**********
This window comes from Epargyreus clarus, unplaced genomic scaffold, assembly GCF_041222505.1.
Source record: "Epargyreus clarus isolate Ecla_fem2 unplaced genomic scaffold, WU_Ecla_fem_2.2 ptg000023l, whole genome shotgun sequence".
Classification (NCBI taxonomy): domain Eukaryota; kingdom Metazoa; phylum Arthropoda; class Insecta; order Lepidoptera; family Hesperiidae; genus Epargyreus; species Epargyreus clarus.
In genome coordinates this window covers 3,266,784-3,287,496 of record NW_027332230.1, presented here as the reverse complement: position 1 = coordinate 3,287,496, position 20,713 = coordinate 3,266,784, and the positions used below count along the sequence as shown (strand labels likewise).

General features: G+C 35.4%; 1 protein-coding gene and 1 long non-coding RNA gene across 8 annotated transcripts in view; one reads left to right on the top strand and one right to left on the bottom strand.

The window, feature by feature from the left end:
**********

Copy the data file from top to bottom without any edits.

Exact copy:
This window comes from Epargyreus clarus, unplaced genomic scaffold, assembly GCF_041222505.1.
Source record: "Epargyreus clarus isolate Ecla_fem2 unplaced genomic scaffold, WU_Ecla_fem_2.2 ptg000023l, whole genome shotgun sequence".
Classification (NCBI taxonomy): domain Eukaryota; kingdom Metazoa; phylum Arthropoda; class Insecta; order Lepidoptera; family Hesperiidae; genus Epargyreus; species Epargyreus clarus.
In genome coordinates this window covers 3,266,784-3,287,496 of record NW_027332230.1, presented here as the reverse complement: position 1 = coordinate 3,287,496, position 20,713 = coordinate 3,266,784, and the positions used below count along the sequence as shown (strand labels likewise).

General features: G+C 35.4%; 1 protein-coding gene and 1 long non-coding RNA gene across 8 annotated transcripts in view; one reads left to right on the top strand and one right to left on the bottom strand.

The window, feature by feature from the left end: